Life in Schongau, Bavaria in 1659 is pretty bleak. The town is rebuilding in the decade after the Great War - orphans abound, jobs are limited, and the townsfolk are quick to accuse each other of misdeeds. Although the rampant witch trials of the town's past have faded to a dim collective memory, it doesn't take much to start rumors of dark deeds swirling again. When a young orphan is found murdered and branded with a “witch’s mark,” a scapegoat is quickly located in Martha Stechlin, the town’s midwife who dabbles in herbs and encourages the orphans’ company. She is quickly taken into custody and it is up to Jacob Kuisl, the town’s hangman, to torture the truth out of her in The Hangman’s Daughter by Oliver Pötzsch, translated by Lee Chadeayne.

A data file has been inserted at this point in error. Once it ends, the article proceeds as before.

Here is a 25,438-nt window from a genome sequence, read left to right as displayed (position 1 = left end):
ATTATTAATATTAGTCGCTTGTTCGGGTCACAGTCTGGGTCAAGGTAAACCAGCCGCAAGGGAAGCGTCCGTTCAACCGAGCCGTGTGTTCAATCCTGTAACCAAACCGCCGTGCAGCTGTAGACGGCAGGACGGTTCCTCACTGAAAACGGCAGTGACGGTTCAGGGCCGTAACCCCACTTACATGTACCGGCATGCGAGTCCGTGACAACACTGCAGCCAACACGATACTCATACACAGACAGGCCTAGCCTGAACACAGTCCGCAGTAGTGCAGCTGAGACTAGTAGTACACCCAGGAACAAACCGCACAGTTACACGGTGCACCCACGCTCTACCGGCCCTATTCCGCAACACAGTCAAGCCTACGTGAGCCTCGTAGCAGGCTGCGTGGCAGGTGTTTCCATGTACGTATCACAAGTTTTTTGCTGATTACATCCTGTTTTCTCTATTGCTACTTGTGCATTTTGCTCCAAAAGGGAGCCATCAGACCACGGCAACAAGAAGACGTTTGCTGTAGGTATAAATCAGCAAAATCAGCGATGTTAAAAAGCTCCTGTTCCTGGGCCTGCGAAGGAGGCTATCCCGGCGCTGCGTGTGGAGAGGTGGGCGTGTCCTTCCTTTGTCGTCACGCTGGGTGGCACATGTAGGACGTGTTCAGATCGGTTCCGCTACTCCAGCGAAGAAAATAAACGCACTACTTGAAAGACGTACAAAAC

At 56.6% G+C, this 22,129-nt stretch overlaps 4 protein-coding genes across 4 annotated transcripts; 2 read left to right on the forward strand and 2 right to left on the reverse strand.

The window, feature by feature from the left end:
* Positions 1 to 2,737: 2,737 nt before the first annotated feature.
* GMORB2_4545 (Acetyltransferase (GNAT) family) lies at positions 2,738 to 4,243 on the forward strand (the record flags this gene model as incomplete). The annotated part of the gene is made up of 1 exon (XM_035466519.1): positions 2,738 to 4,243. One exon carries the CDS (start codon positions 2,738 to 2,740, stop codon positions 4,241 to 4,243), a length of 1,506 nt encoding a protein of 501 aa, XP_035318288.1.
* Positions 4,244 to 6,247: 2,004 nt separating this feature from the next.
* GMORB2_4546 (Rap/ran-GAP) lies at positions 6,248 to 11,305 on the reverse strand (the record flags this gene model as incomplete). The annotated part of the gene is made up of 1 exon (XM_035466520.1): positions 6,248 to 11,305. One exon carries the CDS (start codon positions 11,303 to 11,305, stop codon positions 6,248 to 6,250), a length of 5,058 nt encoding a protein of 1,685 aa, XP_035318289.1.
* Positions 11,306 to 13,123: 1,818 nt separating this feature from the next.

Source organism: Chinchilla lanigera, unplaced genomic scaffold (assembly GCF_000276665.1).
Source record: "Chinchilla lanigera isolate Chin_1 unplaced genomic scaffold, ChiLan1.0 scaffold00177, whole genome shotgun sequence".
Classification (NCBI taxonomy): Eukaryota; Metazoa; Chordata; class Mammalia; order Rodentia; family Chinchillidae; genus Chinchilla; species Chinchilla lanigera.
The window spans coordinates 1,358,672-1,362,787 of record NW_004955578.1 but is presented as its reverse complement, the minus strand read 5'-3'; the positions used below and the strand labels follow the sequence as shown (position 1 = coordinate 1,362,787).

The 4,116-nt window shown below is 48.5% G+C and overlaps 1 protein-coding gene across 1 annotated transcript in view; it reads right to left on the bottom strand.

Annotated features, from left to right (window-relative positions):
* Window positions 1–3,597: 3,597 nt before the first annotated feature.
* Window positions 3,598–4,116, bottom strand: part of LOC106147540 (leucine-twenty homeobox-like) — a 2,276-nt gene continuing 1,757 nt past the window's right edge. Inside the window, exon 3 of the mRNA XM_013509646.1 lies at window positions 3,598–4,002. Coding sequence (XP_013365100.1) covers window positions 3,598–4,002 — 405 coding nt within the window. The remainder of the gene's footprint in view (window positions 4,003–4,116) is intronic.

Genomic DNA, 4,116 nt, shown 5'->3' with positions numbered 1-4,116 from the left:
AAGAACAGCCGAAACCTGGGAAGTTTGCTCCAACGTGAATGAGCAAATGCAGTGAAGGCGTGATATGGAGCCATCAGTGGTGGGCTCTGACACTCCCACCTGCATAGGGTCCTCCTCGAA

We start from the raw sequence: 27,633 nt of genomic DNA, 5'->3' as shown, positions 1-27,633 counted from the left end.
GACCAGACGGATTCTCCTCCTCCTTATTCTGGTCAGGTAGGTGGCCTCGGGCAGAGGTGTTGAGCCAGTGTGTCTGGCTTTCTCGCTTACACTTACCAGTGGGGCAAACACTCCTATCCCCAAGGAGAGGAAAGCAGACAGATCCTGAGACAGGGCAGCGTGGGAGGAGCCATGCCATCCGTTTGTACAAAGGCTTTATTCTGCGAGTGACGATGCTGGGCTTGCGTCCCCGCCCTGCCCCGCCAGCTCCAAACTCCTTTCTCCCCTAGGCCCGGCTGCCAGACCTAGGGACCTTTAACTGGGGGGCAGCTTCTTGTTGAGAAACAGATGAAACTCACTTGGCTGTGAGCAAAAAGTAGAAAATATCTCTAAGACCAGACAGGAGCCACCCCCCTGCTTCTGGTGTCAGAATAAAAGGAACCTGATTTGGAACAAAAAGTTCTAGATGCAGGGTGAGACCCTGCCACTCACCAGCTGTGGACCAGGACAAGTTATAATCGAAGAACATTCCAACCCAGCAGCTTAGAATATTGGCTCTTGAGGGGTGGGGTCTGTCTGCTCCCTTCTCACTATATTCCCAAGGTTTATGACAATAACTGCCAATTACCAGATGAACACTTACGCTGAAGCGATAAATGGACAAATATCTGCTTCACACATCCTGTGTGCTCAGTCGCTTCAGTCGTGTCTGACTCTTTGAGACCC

Every town at this time has a hangman, who inherits his profession from his father. Although Jacob Kuisl is well-read and financially well-to-do, the townsfolk routinely shun him because hangmen are considered the lowest in the town’s social order. When Martha is jailed, Kuisl suspects that something is not right because he has worked with her for decades and knows her to be an honorable and gentle midwife. He secretly starts researching her case to prove her innocence, while publically fulfilling his job as her torturer.